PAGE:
Energy Challenges: Blockchain & Climate Change

  • Jan. 17, 2022

Early in 2022, it is increasingly clear that the “Cryptographic Blockchain” genie is out of the bottle. Across the globe historical signs abound of the early stages of a slow push toward eventual universal digital currency adoption and the methodical use of an immutable public ledger known as “blockchain.” Accompanying this exciting technology is a new language and a new understanding of how cryptography and blockchain technology propose to improve our world and solve many of our most vexing challenges.

When Bitcoin (BTC) first appeared in 2009, it presented a never-before-seen way to verify and permanently record Bitcoin transactions (buys, sells, transfers) using a decentralized but interconnected global web of high-level computers performing something called “mining.” The 24/7 high-level mining computers demanded equally high electric power due a mining process known as “proof-of-work” (PoW). PoW builds agreement or “consensus” among various other independent mining computers that compete with each other to verify the accuracy of a certain transaction, in return receiving a reward for verifying and recording the transaction to the public ledger, or “block”.

The bottom line of PoW, as with centralized bank ledgers for fiat money, is to ensure that digital money can never be spent twice, which would undermine the entire digital currency system and render digital currency worthless. The PoW consensus algorithm allows BTC transactions to be either rejected or successfully verified. Verified transactions are written into a form of online ledger (spreadsheet) known as a “block” that is date/time stamped and permanently recorded in the public domain. BTC data blocks have a limited storage capacity, so when a block is full, the process skips to the next successive block that is then linked to the last block and the data verification process continues. Together these permanent interconnected data blocks form an immutable “chain” of verified datapoints appropriately termed “Blockchain.”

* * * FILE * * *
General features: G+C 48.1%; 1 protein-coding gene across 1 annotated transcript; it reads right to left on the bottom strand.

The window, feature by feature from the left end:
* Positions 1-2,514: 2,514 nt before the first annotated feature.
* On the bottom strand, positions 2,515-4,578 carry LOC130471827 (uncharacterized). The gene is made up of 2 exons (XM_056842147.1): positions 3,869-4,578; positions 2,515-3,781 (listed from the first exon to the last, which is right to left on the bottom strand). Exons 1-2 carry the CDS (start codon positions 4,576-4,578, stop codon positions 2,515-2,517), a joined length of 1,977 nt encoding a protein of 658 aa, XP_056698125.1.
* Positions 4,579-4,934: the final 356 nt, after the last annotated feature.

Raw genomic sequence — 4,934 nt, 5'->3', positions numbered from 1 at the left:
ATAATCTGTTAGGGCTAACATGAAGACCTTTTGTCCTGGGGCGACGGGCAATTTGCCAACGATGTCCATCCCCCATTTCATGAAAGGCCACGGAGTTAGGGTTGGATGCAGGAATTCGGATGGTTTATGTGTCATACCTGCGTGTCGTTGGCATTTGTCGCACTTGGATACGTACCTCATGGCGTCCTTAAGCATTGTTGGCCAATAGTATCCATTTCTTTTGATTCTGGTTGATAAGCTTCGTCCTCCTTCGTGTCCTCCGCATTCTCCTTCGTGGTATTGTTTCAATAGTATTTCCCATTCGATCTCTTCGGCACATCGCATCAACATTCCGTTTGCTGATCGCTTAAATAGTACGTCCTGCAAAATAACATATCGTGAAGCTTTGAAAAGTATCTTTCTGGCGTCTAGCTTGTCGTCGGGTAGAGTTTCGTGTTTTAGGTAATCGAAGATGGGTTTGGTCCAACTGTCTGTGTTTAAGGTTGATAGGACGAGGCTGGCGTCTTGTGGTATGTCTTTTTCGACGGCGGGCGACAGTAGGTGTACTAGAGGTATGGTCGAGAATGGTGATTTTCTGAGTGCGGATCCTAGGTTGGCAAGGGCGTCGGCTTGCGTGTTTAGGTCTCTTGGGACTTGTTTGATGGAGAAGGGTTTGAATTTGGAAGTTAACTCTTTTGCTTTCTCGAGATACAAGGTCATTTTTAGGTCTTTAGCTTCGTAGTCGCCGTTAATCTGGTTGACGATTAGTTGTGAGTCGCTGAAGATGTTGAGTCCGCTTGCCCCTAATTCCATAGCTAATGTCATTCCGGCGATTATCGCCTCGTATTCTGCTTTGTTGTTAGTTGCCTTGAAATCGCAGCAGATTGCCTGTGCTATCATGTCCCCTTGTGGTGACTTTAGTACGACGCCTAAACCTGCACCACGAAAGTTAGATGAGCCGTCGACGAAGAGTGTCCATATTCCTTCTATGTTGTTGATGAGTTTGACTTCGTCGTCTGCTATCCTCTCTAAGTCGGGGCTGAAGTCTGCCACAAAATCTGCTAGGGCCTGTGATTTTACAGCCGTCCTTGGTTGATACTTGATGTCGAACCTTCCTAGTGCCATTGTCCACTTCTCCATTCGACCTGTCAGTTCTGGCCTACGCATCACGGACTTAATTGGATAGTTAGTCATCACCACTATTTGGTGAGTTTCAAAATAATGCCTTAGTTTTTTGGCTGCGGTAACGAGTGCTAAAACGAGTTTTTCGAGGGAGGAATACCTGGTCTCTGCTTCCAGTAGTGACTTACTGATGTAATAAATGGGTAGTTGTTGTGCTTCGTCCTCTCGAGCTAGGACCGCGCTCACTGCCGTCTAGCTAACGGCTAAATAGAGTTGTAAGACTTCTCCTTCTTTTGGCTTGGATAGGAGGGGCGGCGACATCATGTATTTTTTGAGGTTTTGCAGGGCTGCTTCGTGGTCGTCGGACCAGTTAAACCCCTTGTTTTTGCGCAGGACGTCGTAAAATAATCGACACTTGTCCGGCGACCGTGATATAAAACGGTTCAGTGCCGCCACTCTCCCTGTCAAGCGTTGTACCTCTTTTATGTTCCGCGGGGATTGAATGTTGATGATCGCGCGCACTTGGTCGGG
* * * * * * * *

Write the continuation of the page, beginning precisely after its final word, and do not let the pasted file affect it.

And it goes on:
In 2022 — thirteen years after BTC’s emergence as the world’s premier cryptocurrency, serious questions have arisen concerning the environmental impact of “mining”, not just of BTC, but all cryptocurrencies that use the PoW consensus algorithm to verify and write their transactions onto a blockchain. And as with any new technology, those concerns have been met head-on by serious people with serious solutions.

One response to this problem is a new way to build a different kind of transaction consensus called “Proof-of-Stake” (PoS). In PoS, the high-power consumption of immense mathematical computing is replaced by a simpler method of verifying the accuracy of blockchain transactions. PoS incentivizes owners of certain coins to stake them as “validators” who then get selected by the protocol to verify and write transactions to the block for rewards. PoS compares favorably against PoW mining with its much lower energy demands. For example, the energy consumption of a single BTC transaction is estimated at around 7 billion joules. Whereas the energy consumption of a single transaction in Solano (PoS) is 1837 joules — less than a Google search.